No one listens! It’s one of the most common complaints across workplaces, industries, jobs, even in our personal lives. It doesn’t matter how much detail we give or how many times we say things, it seems like people keep coming back with questions about things we’ve already addressed.
So, how can you improve communications and resolve this annoying problem? One piece of advice you’ve likely heard is to over-communicate if you really want people to listen to you. Explain it again and again. Keep hammering away at it until you break through.
Have you tried that? Had any luck with it?
My guess is they’re still not listening to you.
Why Over-Communicating Doesn’t Work
The suggestion that you should over-communicate assumes that more is better. But the reason people aren’t listening to you doesn’t have anything to do with how many times you’ve said it. If anything, over-communicating is probably causing people to tune you out even more, especially when you add in all the other content and data that’s continually flooding everybody’s inboxes, browsers, phones and ears.
When people don’t listen—when the information doesn’t “stick”—it’s because their attention hasn’t been fully engaged. And while it’s not clear that attention spans really are shrinking, attention is certainly at a premium in today’s fragmented world. Context, distractions, how we process information and the way we naturally prefer to get information all play a role in whether a message gets through. As Dr. Gemma Briggs, a psychology lecturer at the Open University, puts it, “How we apply our attention to different tasks depends very much about what the individual brings to that situation.”
Of course, as a communicator, you can’t control how other people react to the information you’re delivering. But you can control how you deliver it. And by understanding how your audience processes information best and what types of communication naturally engage their attention, you can improve your communications the first time. No more explaining yourself again and again to the proverbial brick wall.
How to Improve Communication at Work with Thinking Preferences
So, what’s the best way to communicate with your audience? Information processing starts with the brain. By understanding how different people prefer to think, you can adapt your messages to improve communication with any audience, whether you’re communicating one-on-one or with a diverse group. Here are some easy ideas for engaging different thinkers.
Is your audience...
A. analytical and technical in its thinking? Get to the point, be clear and have the data ready, because they’ll want to see the facts to support your arguments. A warning: If you meander or go off-topic, they’re likely to tune you out.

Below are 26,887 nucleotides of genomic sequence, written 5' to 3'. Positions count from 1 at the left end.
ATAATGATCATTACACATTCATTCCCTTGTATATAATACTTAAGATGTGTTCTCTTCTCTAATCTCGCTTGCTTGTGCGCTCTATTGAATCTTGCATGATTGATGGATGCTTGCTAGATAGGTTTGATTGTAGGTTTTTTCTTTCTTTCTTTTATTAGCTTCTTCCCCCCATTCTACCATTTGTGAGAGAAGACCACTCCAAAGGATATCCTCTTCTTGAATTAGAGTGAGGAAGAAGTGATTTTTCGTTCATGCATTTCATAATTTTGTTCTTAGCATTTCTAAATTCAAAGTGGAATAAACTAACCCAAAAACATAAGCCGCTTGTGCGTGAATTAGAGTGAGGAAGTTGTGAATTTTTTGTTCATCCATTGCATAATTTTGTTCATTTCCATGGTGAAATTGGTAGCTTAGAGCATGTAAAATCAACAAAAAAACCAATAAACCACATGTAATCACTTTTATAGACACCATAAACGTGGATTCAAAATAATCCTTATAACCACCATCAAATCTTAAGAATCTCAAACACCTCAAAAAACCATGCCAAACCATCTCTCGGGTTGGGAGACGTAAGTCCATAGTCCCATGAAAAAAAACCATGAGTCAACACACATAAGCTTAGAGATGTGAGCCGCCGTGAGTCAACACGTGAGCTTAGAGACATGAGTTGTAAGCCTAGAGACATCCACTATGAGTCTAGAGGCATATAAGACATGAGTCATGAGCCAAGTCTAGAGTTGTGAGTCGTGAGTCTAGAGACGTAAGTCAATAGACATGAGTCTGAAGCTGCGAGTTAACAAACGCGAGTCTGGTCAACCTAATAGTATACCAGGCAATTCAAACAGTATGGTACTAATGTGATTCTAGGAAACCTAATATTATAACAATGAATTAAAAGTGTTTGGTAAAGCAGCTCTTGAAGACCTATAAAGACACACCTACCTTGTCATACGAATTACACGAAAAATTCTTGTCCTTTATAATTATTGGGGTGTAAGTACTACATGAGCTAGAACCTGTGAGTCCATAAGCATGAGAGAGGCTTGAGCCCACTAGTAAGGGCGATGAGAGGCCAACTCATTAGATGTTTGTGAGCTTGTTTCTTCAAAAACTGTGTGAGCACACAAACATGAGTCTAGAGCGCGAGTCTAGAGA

B. practical, organized and detail-oriented? Go through it step by step, have your references handy, and be ready to discuss all the finer points and contingency plans. Before you communicate it verbally, communicate it in writing in advance (go with bullet points over lots of narrative) to allow for extra processing time.
C. expressive and interpersonal? Instead of dwelling on the dry, impersonal facts, engage them with stories and examples. Consider communicating it in an open forum that gives everyone the opportunity to participate, provide input and discuss concerns.
D. highly imaginative and conceptual? They’re looking for the big picture view, so don’t drown them in details. Emphasize the “why,” and get creative about it. If you really need them to pay attention, try turning it into a game or fun quiz.
More often than not, you’ll be communicating with a diverse audience, or you may not be absolutely sure what someone’s thinking preferences are. In those situations, a Whole Brain ® approach is always the best strategy. (Tip: Since most people have varying degrees of preference for more than one thinking style, we recommend using a validated assessment like the HBDI to uncover thinking preferences.)
One way to appeal to and engage a variety of thinkers is to apply the Whole Brain ® Communication Walk-Around Model to the significant points of your message. It’s a problem-solving process that forces you to review your communications in each of the four thinking quadrants.
This is a quick, proactive exercise you can try any time you’re preparing communications for a diverse audience or as a way to check yourself when communicating with those who think differently than you do.
Remember: More isn’t always better. If people aren’t listening to you, you’re probably not communicating in a way that actually engages their attention. Thinking it through upfront will only take a small amount of your time—and you won’t have to keep repeating yourself over and over again to that brick wall.